Secure Boot For Linux Based Embedded Devices

This document provides a summary of research performed so far on developing secure boot solutions for Linux-based embedded devices. We are primarily focussed on using a hardware Trusted Platform Module (TPM) chip as a Root of Trust (RoT) for performing various cryptographic computations. There are a plethora of embedded Linux boards available in the market. We have chosen to work on three most commonly used boards in the domain of Internet of Things (IoT) prototyping and implementation. They are:

All of the above have different boot processes but the underlying mechanism for implementing secure boot remains similar across the three of them. To get a picture of the general steps involved in implementing a secure boot mechanism, the following figure\(^{1}\) provides the necessary abstraction.

Secure Boot Flow Chart

The above diagram calls for TPM initialization after the execution of the 1st Stage Bootloader which is typically baked in the ROM of the respective boards. Hence, it is the OEM which has control over the 1st stage bootloader. After the 1st stage bootloader, the TPM should be initialized before proceeding further. Initialization of te TPM involves loading the pre-programmed cryptographic functions into the TPM’s memory. The TPM consists of various cryptographic keys necessary for verification of components which are to be loaded in the due boot process. Usually the TPMs have an NV-RAM where one can permanently store the certificates and private keys for verifying boot components. The TPM should provide for the following functionalities:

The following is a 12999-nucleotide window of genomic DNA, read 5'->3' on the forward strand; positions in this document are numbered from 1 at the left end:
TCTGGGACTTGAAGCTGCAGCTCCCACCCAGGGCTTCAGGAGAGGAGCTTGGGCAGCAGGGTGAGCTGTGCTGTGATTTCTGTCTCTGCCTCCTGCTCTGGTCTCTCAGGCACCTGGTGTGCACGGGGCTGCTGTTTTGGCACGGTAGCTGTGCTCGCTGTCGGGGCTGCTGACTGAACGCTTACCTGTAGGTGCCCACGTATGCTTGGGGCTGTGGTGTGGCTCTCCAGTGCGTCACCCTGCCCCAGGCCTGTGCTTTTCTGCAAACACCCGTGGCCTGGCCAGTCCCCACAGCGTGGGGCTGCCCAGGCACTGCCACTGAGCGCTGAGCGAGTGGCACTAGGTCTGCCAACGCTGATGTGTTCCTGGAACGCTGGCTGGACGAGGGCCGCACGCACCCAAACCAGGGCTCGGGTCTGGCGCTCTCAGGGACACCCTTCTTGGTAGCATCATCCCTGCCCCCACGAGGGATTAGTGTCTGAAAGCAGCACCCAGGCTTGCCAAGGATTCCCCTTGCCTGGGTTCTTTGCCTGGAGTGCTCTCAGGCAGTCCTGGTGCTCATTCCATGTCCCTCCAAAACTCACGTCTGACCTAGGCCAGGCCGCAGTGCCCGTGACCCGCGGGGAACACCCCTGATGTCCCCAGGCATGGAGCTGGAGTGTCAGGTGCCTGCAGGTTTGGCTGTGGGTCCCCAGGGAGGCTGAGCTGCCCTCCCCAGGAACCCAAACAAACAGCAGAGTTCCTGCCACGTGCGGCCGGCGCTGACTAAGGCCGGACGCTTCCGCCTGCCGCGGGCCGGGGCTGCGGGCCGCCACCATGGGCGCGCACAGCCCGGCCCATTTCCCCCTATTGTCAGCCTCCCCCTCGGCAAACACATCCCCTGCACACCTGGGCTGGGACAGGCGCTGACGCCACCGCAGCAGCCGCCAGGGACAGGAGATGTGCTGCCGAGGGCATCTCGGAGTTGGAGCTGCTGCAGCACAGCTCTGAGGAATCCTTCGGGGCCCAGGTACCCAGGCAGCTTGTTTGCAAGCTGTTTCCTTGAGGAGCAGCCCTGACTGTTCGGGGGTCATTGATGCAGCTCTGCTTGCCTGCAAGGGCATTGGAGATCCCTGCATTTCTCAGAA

The TPM will hence, hash the boot components (i.e. the 2nd stage bootloader and other firmwares) and then proceed for signature verification. The NV-RAM of the TPM has the manufacturer’s private key(s) which is used for verification purposes. If the use case is supplying secure updates to the device, the cryptographic keys stored in the TPM also have to be updated.

The OPTIGA Trust X Memory Slots

If the verification fails, we have two options:

In case of a successful verification, the TPM then passes on the control to the 2nd stage bootloader. This stage will load all the verified firmware and pass on the control to the 3rd stage bootloader, which loads the kernel image. Now the kernel has to be verified too, hence, for secure boot we plan to use U-Boot - a widely used open source bootloader supporting cryptographic primitives to verify the kernel image. It can be observed that the TPM does not need to perform kernel verification, instead it had verified all components prior to U-Boot, thereby forming a Chain of Trust with the TPM itself as the root. The TPM that we are currently using is the OPTIGA Trust X Shield2Go.

Progress Till Date

Since, after the TPM, the burden of verification passes on to U-Boot, we decided to familiarize ourselves with the U-Boot APIs. This was done by implementing a software-based verified boot\(^{4}\) on the Raspberry Pi 3 Model B Board. The Operating system chosen was OP-TEE (Open Source Trusted Execution Environent) instead of the standard Raspbian OS. This is because, U-Boot provides open source interfaces for integration with the OP-TEE OS and the same were not available for the Raspbian OS. The steps involved were the following:

  1. Build the OP-TEE operating system on a native Linux (Ubuntu 18.04) machine
  2. Build the OP-TEE specific U-Boot dependencies on the same machine
  3. Link the U-Boot dependencies with OP-TEE and proceed with building a custom bootloader and other supporting binaries